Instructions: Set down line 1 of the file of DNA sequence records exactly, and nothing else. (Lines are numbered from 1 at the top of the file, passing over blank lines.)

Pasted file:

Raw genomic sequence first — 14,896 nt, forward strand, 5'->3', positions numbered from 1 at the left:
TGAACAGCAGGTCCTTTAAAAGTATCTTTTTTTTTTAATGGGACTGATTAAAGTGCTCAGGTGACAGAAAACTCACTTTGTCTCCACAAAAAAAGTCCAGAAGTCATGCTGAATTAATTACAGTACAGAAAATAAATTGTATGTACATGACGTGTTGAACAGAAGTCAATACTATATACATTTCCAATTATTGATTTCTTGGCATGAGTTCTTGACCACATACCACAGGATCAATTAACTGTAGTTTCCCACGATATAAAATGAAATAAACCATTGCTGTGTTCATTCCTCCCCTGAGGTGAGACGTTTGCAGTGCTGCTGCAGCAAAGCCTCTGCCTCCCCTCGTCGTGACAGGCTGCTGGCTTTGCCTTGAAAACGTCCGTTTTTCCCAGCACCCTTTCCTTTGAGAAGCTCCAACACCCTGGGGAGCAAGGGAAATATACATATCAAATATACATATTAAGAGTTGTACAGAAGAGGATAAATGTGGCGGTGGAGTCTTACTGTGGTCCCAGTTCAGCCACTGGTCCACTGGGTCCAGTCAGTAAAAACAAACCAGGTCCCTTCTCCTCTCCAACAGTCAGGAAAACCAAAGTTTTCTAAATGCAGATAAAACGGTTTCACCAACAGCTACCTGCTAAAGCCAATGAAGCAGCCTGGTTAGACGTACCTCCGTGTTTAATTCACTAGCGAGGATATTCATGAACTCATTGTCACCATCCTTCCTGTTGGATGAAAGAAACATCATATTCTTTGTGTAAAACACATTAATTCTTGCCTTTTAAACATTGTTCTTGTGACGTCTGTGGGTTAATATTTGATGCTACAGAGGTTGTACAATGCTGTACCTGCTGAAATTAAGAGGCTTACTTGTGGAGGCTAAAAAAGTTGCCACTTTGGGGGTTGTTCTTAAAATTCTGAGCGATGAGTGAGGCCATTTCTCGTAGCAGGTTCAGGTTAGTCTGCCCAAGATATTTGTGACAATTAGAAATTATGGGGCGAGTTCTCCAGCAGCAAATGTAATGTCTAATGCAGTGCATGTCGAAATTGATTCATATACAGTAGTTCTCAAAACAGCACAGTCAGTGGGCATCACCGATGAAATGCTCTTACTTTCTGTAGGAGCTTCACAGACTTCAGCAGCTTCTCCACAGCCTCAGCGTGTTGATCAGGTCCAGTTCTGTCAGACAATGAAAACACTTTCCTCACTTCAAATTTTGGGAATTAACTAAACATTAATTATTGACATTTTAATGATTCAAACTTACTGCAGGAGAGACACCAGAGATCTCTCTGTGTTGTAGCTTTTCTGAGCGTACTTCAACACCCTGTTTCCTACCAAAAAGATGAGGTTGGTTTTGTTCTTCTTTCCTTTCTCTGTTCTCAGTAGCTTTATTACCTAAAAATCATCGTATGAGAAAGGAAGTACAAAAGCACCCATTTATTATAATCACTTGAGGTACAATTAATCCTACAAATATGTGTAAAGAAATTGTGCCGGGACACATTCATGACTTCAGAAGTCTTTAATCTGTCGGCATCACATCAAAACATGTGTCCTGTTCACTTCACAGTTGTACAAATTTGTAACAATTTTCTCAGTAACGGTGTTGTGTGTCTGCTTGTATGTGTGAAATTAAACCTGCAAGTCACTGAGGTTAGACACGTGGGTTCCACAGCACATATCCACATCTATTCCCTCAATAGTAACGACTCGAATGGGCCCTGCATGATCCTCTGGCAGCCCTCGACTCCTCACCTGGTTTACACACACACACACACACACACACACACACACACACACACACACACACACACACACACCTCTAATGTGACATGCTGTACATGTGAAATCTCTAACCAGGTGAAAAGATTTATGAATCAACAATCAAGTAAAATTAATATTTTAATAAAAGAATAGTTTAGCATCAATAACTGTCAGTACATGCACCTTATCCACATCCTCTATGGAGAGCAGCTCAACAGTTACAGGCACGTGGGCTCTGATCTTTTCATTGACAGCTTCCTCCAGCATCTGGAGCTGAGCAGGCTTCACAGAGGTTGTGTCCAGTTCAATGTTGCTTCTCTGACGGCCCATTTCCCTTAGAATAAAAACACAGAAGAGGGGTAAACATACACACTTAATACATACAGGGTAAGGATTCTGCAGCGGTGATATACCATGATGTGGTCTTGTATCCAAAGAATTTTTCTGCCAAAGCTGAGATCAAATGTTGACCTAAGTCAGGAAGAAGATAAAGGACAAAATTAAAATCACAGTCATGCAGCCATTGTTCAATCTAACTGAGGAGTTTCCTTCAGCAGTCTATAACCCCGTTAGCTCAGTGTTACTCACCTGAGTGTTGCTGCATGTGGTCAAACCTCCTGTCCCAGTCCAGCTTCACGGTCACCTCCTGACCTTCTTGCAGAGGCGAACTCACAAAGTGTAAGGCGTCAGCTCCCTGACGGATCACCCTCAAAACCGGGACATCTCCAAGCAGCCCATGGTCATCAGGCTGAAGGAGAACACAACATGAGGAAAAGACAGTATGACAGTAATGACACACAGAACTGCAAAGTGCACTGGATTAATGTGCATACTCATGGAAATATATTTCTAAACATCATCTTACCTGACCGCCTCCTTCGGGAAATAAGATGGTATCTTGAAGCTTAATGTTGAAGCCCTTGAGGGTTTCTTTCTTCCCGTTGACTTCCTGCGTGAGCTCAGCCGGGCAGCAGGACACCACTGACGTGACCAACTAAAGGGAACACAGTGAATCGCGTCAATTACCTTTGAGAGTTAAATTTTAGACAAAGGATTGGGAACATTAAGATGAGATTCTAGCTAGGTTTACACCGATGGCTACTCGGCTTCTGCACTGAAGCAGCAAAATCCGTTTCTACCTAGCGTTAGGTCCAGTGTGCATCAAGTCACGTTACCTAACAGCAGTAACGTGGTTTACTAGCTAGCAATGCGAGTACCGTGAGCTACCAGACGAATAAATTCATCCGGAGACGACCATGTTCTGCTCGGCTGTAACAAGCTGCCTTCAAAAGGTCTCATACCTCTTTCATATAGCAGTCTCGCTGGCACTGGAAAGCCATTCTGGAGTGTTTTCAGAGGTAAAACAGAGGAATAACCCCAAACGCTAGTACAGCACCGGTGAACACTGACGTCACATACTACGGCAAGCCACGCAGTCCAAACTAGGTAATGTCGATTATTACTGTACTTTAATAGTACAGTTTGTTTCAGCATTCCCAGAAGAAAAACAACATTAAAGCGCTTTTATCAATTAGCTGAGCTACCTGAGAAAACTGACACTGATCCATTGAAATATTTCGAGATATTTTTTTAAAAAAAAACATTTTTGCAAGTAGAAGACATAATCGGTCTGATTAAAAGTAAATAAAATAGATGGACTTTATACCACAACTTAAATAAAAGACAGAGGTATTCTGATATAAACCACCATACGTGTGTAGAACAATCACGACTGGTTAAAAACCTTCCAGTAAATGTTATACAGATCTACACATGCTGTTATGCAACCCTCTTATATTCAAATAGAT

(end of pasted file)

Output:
Raw genomic sequence first — 14,896 nt, forward strand, 5'->3', positions numbered from 1 at the left: